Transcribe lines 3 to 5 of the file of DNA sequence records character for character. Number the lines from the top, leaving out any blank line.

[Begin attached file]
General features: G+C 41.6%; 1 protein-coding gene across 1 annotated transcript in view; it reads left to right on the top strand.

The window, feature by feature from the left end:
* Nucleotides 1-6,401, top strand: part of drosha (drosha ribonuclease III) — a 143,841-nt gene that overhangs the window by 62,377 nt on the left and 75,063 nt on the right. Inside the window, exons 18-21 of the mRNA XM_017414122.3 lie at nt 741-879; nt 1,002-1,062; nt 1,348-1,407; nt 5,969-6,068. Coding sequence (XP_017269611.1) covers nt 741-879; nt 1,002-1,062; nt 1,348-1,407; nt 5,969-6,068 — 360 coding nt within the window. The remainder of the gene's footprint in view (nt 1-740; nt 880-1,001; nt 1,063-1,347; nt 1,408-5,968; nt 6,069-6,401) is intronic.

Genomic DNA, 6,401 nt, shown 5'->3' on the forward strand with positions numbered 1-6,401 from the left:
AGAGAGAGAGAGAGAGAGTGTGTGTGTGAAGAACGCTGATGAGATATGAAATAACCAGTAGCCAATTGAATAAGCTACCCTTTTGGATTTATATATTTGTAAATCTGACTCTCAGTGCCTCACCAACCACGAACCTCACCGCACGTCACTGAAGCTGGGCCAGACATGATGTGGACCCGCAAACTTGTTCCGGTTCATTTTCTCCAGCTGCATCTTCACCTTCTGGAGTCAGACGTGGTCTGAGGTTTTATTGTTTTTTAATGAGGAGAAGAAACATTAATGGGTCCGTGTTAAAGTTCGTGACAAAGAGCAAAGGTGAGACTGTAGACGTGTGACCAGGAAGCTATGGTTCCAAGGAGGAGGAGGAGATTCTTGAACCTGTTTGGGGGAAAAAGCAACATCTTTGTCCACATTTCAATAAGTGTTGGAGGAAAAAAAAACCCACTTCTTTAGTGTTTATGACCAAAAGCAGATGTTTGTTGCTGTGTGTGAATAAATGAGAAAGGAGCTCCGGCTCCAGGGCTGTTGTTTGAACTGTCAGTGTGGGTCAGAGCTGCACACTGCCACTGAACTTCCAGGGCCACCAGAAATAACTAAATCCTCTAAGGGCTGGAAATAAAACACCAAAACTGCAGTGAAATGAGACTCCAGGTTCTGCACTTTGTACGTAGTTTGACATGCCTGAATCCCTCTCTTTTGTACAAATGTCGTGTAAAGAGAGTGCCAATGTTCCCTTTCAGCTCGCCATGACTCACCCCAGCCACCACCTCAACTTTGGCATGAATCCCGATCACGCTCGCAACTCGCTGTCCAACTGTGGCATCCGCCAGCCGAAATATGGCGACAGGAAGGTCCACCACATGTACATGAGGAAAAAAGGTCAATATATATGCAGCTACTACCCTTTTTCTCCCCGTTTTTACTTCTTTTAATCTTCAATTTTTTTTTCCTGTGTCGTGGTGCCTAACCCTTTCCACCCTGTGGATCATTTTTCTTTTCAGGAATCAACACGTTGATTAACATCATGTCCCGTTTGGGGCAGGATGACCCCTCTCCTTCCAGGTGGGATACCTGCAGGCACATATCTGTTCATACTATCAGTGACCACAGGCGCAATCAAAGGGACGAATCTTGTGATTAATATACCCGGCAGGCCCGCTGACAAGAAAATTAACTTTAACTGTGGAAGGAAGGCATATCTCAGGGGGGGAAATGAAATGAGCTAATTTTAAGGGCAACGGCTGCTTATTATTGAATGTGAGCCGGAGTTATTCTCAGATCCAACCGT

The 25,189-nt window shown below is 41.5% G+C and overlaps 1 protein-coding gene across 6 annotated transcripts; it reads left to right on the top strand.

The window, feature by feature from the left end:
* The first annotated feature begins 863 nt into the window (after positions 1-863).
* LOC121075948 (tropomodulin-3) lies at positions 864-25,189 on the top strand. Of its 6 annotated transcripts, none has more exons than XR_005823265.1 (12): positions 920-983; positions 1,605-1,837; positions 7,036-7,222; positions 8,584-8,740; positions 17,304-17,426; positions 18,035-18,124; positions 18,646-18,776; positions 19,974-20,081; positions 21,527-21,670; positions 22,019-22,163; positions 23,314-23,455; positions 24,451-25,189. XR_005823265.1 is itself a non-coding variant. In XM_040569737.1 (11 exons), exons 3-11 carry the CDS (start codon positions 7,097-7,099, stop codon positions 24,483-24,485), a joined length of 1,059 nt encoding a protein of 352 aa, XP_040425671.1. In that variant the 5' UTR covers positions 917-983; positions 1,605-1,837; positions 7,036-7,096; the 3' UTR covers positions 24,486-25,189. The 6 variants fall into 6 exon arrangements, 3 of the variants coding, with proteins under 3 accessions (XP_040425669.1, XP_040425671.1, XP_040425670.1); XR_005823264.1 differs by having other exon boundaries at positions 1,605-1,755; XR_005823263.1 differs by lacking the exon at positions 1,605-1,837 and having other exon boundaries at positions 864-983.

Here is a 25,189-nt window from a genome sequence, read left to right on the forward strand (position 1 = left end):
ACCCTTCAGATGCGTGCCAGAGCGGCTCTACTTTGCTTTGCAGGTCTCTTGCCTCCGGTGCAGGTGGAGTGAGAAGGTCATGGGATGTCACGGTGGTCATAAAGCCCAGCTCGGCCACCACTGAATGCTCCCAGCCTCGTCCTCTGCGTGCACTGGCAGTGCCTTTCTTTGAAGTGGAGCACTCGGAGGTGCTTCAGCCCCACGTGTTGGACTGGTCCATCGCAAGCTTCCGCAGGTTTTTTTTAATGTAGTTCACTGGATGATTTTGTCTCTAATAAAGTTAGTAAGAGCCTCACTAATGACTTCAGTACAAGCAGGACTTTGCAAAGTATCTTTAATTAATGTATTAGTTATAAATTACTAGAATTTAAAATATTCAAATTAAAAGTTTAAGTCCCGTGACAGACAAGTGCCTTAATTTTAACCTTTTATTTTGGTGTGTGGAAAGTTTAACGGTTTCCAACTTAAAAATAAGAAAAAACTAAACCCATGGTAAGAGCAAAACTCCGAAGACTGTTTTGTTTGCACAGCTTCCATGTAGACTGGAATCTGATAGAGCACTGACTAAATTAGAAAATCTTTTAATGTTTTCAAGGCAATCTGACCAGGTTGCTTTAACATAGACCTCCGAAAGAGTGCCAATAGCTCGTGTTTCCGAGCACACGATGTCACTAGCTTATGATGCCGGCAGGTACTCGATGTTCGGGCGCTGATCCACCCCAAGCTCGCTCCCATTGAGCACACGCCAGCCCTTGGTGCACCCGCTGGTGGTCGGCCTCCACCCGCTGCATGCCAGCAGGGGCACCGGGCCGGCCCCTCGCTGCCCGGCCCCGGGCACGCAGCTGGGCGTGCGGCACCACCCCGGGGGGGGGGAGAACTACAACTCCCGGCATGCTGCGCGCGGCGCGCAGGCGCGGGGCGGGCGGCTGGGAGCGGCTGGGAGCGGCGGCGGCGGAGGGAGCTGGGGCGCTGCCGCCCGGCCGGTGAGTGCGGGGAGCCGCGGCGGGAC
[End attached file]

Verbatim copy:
* Nucleotides 1-6,401, top strand: part of drosha (drosha ribonuclease III) — a 143,841-nt gene that overhangs the window by 62,377 nt on the left and 75,063 nt on the right. Inside the window, exons 18-21 of the mRNA XM_017414122.3 lie at nt 741-879; nt 1,002-1,062; nt 1,348-1,407; nt 5,969-6,068. Coding sequence (XP_017269611.1) covers nt 741-879; nt 1,002-1,062; nt 1,348-1,407; nt 5,969-6,068 — 360 coding nt within the window. The remainder of the gene's footprint in view (nt 1-740; nt 880-1,001; nt 1,063-1,347; nt 1,408-5,968; nt 6,069-6,401) is intronic.

Genomic DNA, 6,401 nt, shown 5'->3' on the forward strand with positions numbered 1-6,401 from the left:
AGAGAGAGAGAGAGAGAGTGTGTGTGTGAAGAACGCTGATGAGATATGAAATAACCAGTAGCCAATTGAATAAGCTACCCTTTTGGATTTATATATTTGTAAATCTGACTCTCAGTGCCTCACCAACCACGAACCTCACCGCACGTCACTGAAGCTGGGCCAGACATGATGTGGACCCGCAAACTTGTTCCGGTTCATTTTCTCCAGCTGCATCTTCACCTTCTGGAGTCAGACGTGGTCTGAGGTTTTATTGTTTTTTAATGAGGAGAAGAAACATTAATGGGTCCGTGTTAAAGTTCGTGACAAAGAGCAAAGGTGAGACTGTAGACGTGTGACCAGGAAGCTATGGTTCCAAGGAGGAGGAGGAGATTCTTGAACCTGTTTGGGGGAAAAAGCAACATCTTTGTCCACATTTCAATAAGTGTTGGAGGAAAAAAAAACCCACTTCTTTAGTGTTTATGACCAAAAGCAGATGTTTGTTGCTGTGTGTGAATAAATGAGAAAGGAGCTCCGGCTCCAGGGCTGTTGTTTGAACTGTCAGTGTGGGTCAGAGCTGCACACTGCCACTGAACTTCCAGGGCCACCAGAAATAACTAAATCCTCTAAGGGCTGGAAATAAAACACCAAAACTGCAGTGAAATGAGACTCCAGGTTCTGCACTTTGTACGTAGTTTGACATGCCTGAATCCCTCTCTTTTGTACAAATGTCGTGTAAAGAGAGTGCCAATGTTCCCTTTCAGCTCGCCATGACTCACCCCAGCCACCACCTCAACTTTGGCATGAATCCCGATCACGCTCGCAACTCGCTGTCCAACTGTGGCATCCGCCAGCCGAAATATGGCGACAGGAAGGTCCACCACATGTACATGAGGAAAAAAGGTCAATATATATGCAGCTACTACCCTTTTTCTCCCCGTTTTTACTTCTTTTAATCTTCAATTTTTTTTTCCTGTGTCGTGGTGCCTAACCCTTTCCACCCTGTGGATCATTTTTCTTTTCAGGAATCAACACGTTGATTAACATCATGTCCCGTTTGGGGCAGGATGACCCCTCTCCTTCCAGGTGGGATACCTGCAGGCACATATCTGTTCATACTATCAGTGACCACAGGCGCAATCAAAGGGACGAATCTTGTGATTAATATACCCGGCAGGCCCGCTGACAAGAAAATTAACTTTAACTGTGGAAGGAAGGCATATCTCAGGGGGGGAAATGAAATGAGCTAATTTTAAGGGCAACGGCTGCTTATTATTGAATGTGAGCCGGAGTTATTCTCAGATCCAACCGT